Friends and foes of development in Perry Hall and White Marsh, new zoning for marinas and boatyards, increased commercialization of Belair Road, and protection for rural Kingsville are expected to turn out in force tonight for a public hearing on eastern Baltimore County by the planning board.
"The issues are very different throughout the district, from the waterfront, to the growth area of White Marsh," said Joan Morrissey Ward, community planner for the 5th Councilmanic District.
Near the designated growth area of Perry Hall and White Marsh (( there are hundreds of acres on the list of land-use issues, most raised by planners and the Perry Hall Improvement Association.
"The problem for planners is that land zoned for high density is in the growth area, but we wonder whether it's appropriate. We may not be able to sustain it -- with water, sewer, roads, schools, open space -- and no money," Ms. Ward said.
The planning staff itself placed more than 600 acres of the land on the list of issues earlier this year, but didn't recommend any change in zoning because staff members found they needed more information to resolve the tension between rapid growth and the county's master plan, she said.
Meanwhile, County Executive Roger B. Hayden has proposed a three-year moratorium on construction on 3,000 acres in the Honeygo area, north of Perry Hall.
"We're hoping the hearing isn't going to be all people talking about the moratorium," Ms. Ward said, noting that Mr. Hayden's proposal is not a planning board action.
On the board's list are about two dozen marinas scattered throughout lower Back River Neck, Frog Mortar Creek, Bowleys Quarters and Essex.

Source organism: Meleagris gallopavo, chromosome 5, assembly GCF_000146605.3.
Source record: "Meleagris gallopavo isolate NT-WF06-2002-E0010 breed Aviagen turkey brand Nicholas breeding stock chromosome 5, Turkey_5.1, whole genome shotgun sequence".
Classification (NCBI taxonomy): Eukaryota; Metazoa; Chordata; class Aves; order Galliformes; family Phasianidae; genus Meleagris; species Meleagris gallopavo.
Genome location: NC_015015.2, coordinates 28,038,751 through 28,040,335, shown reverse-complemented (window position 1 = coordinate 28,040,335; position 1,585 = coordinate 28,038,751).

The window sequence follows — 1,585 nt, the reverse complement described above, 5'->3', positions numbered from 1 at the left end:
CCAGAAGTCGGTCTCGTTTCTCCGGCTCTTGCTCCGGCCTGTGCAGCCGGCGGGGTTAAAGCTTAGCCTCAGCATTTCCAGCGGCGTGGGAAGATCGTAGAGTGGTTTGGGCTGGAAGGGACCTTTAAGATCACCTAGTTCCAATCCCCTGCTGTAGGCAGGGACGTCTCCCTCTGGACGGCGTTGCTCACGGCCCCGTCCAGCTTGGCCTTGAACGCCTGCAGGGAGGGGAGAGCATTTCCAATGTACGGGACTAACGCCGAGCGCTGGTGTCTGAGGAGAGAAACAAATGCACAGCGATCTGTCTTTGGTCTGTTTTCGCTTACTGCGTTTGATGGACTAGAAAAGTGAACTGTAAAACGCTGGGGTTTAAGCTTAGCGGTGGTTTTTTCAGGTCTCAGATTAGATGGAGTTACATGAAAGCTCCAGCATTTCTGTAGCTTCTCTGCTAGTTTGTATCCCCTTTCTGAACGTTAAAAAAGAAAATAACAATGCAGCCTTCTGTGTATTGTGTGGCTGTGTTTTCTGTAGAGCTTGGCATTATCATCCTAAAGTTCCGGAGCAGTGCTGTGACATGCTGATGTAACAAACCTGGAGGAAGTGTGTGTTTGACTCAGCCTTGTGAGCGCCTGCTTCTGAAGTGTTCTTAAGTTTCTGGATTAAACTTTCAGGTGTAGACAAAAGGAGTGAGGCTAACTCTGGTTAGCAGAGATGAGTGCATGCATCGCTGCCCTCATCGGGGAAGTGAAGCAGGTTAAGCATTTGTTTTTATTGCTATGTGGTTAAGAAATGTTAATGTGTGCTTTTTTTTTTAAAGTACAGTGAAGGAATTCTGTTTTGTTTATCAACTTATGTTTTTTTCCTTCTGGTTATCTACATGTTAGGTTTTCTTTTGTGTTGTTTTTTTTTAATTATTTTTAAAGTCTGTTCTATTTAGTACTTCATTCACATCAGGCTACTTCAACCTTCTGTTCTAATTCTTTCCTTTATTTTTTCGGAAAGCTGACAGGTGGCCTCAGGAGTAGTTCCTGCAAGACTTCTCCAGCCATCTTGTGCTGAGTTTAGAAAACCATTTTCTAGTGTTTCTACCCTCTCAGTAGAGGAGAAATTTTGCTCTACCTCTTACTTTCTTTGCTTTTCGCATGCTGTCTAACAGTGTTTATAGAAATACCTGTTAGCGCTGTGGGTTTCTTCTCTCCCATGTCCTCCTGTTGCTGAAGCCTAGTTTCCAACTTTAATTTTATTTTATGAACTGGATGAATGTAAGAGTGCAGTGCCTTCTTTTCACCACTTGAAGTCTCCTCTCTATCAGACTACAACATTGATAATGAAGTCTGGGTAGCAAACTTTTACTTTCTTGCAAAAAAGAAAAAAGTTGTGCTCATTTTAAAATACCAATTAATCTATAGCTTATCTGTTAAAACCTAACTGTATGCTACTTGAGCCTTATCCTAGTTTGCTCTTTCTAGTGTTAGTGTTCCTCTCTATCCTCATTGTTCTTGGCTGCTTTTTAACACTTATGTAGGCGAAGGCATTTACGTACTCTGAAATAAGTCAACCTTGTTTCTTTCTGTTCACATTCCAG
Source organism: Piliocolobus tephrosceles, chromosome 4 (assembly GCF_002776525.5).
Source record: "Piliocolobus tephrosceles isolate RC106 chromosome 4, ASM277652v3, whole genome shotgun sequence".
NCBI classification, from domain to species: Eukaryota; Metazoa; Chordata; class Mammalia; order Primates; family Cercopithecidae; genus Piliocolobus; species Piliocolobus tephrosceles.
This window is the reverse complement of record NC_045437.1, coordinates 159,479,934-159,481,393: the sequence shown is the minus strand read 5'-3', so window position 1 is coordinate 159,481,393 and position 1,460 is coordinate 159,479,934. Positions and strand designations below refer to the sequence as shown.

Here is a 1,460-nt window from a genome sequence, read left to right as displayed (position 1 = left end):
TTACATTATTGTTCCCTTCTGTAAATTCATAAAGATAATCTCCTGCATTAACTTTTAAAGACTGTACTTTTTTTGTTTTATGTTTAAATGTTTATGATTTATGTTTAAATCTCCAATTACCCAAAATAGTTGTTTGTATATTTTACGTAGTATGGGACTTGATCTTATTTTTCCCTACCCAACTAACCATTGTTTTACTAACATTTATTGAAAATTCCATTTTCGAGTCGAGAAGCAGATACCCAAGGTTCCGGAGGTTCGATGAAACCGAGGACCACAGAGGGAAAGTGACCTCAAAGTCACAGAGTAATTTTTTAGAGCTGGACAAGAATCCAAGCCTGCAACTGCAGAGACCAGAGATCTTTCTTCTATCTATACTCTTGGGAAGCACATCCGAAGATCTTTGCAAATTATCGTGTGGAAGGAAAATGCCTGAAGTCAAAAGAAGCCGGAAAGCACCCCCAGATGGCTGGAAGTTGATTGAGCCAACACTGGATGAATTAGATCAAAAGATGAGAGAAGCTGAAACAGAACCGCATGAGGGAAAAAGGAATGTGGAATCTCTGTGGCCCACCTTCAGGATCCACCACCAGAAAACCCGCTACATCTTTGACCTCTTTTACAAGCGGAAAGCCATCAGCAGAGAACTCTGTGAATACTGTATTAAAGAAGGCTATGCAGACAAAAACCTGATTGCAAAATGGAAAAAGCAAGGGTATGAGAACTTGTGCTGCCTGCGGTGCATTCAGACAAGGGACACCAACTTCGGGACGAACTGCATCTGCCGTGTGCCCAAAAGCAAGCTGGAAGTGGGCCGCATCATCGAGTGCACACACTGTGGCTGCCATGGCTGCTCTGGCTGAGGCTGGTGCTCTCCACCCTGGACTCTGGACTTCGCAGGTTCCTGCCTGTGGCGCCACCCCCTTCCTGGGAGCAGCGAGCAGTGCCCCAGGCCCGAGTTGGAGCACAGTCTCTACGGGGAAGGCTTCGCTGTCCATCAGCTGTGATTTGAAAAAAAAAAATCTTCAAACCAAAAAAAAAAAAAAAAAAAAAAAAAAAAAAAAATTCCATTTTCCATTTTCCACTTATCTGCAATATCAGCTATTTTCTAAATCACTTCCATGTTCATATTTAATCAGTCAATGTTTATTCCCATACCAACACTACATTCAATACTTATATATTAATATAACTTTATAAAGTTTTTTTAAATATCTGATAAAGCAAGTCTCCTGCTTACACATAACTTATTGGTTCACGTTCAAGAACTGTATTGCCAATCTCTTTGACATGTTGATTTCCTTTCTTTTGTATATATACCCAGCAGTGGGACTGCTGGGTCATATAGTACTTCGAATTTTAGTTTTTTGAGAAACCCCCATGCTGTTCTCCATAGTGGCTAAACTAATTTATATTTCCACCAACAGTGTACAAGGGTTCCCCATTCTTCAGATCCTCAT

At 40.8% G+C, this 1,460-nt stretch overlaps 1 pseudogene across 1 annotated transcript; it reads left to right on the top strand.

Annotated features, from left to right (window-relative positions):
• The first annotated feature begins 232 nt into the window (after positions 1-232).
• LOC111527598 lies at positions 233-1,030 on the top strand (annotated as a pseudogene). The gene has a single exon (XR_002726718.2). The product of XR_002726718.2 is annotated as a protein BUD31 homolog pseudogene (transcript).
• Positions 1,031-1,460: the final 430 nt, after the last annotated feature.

Most operate under a special exception that requires a hearing "every time they want to put up a fence," she said.
A proposed new category of land use would allow marinas without allowing heavier uses permitted under a regular "business" designation.
In Bowleys Quarters and Back River Neck, local improvement associations also have filed petitions to lower density on more than 700 acres -- a down-zoning that would mean single-family homes rather than town houses and condominiums, Ms. Ward said. The planning staff supports these changes, she said.
While the peninsula petitions came from neighbors of the properties, two dozen proposals for increasing commercialization along a 2 1/2 -mile stretch of Belair Road came from the property owners themselves.
The planning staff agrees with the owners that the road has become more commercial than residential, but traffic congestion makes many changes impossible, Ms. Ward said.
The Baltimore County planning board will hear comments on comprehensive rezoning issues in the 5th Councilmanic District tonight at 7:30 at Perry Hall High School, 4601 Ebenezer Road. Speakers may sign up from 6 p.m. to 7:30 p.m.
The comprehensive rezoning process occurs every four years.